Forgotten Language by Shel Silverstein
Once I spoke the language of the flowers,
Once I understood each word the caterpillar said,
Once I smiled in secret at the gossip of the starlings,
And shared a conversation with the house fly
in my bed.
Once I heard and answered all the questions
of the crickets,
And joined the crying of each falling dying
flake of snow,
Once I spoke the language of the flowers. . . .
How did it go?
How did it go?
I’m not a big fan of poetry but there are a few poems that strike a special chord with my heart. This is certainly one of them.
When I was a little girl we lived next door to my grandfather and I spent many of my days playing in his yard. It was an extraordinary yard. The lot was nothing special… a largish village lot right on a busy highway. But the yard…. oh! What a yard!
One corner was a garden. The garden was overflowing with melons, cucumbers, tomatoes, scallions, potatoes and all things fresh and delicious. It was bordered with gorgeous flowers in every color of the rainbow. I can’t count how many hours I spent crawling along the rows next to my papa, munching on fresh onions that were still just a little dirty (“A little dirt never killed anyone,” he’d tell me.), the warm sun beating down on my shoulders.
There was a massive lilac bush that I can still conjure the scent of.
Papa hung a swing made from a piece of wood that still had the bark on one side from a sturdy branch of a huge pear tree. I would swing and eat fresh pears while bumble bees buzzed around me, feasting on the juice of the over-ripe fruit that had fallen to the ground.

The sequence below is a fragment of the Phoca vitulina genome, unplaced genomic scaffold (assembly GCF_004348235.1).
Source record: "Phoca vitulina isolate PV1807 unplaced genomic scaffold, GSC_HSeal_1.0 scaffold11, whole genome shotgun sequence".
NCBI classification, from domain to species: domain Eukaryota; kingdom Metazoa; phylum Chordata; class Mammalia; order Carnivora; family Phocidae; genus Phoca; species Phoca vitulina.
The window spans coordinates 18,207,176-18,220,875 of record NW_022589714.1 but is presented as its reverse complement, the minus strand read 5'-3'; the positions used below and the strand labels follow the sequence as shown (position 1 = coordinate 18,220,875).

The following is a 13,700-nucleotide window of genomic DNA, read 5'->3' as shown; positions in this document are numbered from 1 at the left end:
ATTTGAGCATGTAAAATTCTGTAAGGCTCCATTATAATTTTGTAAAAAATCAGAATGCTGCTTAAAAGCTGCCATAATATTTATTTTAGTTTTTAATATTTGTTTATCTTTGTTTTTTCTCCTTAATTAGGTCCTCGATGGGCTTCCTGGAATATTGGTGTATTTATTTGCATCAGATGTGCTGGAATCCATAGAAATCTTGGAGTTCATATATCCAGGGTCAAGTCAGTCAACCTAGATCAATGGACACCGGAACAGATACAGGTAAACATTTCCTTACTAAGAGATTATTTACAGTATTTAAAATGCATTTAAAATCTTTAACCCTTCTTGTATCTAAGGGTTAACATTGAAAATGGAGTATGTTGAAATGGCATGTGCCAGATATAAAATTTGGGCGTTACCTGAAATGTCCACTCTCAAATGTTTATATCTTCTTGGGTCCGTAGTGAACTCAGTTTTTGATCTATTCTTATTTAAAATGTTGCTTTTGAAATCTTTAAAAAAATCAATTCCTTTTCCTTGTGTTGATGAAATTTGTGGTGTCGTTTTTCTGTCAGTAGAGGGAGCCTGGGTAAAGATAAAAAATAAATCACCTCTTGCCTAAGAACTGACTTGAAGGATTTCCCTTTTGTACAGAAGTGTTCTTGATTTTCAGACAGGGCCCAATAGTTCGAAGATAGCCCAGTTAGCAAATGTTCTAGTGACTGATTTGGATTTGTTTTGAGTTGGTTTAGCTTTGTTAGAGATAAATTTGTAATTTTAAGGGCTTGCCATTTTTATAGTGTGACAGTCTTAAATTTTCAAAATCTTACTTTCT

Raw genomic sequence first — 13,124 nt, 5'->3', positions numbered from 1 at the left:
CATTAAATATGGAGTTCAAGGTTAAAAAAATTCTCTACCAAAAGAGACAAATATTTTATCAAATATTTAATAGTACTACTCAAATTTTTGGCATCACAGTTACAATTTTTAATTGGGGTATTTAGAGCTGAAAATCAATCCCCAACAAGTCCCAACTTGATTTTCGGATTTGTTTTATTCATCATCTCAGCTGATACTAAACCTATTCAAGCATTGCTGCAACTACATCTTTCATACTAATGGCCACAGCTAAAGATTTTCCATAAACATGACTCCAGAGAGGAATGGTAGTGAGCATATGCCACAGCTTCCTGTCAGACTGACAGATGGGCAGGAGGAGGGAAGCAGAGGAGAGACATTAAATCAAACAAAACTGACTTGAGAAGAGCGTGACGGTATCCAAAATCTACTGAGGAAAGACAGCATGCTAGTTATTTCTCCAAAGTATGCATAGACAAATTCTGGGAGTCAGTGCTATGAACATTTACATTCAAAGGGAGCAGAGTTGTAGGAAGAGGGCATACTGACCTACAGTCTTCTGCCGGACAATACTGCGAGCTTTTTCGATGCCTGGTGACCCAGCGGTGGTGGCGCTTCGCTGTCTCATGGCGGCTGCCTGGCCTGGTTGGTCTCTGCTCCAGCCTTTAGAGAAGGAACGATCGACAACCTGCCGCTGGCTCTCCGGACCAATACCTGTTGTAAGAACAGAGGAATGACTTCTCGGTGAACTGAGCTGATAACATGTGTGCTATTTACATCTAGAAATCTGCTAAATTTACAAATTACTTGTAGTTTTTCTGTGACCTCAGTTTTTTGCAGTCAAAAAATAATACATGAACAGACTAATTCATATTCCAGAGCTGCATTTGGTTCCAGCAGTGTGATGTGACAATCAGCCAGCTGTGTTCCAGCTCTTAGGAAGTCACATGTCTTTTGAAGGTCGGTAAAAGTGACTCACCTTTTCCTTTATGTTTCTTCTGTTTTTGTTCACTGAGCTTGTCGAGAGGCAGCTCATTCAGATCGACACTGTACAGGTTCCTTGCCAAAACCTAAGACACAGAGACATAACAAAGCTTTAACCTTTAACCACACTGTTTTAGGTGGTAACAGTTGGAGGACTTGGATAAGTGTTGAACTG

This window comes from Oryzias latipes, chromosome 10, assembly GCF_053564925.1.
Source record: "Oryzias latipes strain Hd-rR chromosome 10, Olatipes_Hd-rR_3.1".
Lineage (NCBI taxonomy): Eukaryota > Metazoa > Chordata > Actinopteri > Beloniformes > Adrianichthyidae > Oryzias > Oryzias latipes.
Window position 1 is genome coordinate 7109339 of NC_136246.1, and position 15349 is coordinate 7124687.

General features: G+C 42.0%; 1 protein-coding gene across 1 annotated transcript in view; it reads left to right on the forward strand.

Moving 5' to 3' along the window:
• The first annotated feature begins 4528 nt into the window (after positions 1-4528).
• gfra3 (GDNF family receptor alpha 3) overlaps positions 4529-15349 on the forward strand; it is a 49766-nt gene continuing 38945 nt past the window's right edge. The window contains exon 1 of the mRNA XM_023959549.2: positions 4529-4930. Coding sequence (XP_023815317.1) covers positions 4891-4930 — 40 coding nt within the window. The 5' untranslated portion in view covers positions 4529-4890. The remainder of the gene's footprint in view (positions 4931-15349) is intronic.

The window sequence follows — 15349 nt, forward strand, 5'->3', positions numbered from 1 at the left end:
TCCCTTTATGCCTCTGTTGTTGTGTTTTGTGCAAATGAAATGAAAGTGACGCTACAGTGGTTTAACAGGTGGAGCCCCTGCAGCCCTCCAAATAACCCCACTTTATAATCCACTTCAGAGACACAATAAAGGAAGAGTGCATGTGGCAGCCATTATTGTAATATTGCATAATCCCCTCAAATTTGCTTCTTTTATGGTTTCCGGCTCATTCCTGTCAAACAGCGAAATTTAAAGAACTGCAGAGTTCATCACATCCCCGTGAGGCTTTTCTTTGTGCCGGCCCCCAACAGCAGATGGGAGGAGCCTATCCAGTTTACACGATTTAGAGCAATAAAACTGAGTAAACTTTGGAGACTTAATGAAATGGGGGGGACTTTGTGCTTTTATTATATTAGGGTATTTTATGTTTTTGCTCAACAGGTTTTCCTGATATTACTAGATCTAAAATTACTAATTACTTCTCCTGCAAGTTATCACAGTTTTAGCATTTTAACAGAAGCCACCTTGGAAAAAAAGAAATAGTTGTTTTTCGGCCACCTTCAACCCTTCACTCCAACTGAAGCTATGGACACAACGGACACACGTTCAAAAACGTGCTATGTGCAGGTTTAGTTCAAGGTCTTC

Over the back door was a trellis covered in grape vines. The grapes were green and a little bitter and smelled like heaven.
The sidewalk that led away from the cellar entrance was shaded with roses growing in a tangle of thorny vines on the arbor overhead.
There was an old chicken coop, no longer in use, where he stored his garden tools and he let me use one corner as my own little playhouse. I spent a lot of time pretending to be Mary Ingalls in that little shed. I always wanted to be Mary because she had such pretty eyes and long blonde hair (and her husband was more handsome than Laura’s).
In a hidden corner was some sort of cinder block structure that had been started years earlier and never finished. In there we had a huge sand box and every year around the edges bunnies would build nests in the long grass and raise their sweet new babies.
The entire length of the yard was bordered with a white picket fence (overgrown with rhubarb and pumpkins) and JUST on the other side of the fence were the train tracks. During that time there was a tourist train that would run on those tracks – an old steam engine. I would wave at the conductor and he waved back every time.
In those days I lived in a magical land and I spoke the language of the flowers.
I sang with the fairies and hid with them, watching for dragons and spying on them as they munched the branches of the nectarine trees.